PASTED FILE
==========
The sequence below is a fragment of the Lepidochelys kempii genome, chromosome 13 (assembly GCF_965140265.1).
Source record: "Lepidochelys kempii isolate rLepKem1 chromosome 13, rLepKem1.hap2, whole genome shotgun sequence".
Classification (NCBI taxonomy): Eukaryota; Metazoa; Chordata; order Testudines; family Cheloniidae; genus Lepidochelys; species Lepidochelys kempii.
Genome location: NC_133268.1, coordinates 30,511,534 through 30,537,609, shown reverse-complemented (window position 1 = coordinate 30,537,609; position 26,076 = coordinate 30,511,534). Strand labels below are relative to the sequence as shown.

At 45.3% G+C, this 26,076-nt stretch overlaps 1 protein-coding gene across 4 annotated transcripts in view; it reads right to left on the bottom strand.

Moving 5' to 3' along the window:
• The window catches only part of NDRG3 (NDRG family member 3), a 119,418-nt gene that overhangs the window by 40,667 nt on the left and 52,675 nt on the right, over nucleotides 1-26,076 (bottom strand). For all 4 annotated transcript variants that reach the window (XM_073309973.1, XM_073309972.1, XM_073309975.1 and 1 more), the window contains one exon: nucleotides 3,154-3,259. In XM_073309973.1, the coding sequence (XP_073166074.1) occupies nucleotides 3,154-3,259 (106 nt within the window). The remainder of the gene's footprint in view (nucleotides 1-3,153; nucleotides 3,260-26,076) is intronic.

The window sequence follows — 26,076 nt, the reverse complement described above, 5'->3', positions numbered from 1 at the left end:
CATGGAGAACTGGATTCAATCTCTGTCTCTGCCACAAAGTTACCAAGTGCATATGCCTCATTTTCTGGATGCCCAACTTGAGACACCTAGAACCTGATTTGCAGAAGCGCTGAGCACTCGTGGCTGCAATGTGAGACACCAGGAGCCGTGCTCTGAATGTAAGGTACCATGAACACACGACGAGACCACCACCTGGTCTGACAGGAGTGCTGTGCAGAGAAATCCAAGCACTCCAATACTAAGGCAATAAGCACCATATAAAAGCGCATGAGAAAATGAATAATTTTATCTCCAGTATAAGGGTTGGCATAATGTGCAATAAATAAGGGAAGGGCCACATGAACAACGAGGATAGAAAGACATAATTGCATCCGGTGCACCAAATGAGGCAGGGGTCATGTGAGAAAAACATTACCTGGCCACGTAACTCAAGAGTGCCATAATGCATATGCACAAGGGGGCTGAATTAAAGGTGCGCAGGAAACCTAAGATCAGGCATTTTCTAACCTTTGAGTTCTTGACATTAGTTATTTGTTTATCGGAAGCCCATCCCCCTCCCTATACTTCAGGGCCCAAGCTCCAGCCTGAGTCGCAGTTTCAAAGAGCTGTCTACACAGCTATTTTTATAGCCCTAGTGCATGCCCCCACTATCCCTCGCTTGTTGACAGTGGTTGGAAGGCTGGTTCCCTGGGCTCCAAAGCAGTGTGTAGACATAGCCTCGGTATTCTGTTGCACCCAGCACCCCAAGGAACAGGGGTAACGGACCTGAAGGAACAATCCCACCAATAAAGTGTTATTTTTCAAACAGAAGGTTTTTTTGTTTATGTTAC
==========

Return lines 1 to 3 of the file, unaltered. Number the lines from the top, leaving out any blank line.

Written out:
The sequence below is a fragment of the Lepidochelys kempii genome, chromosome 13 (assembly GCF_965140265.1).
Source record: "Lepidochelys kempii isolate rLepKem1 chromosome 13, rLepKem1.hap2, whole genome shotgun sequence".
Classification (NCBI taxonomy): Eukaryota; Metazoa; Chordata; order Testudines; family Cheloniidae; genus Lepidochelys; species Lepidochelys kempii.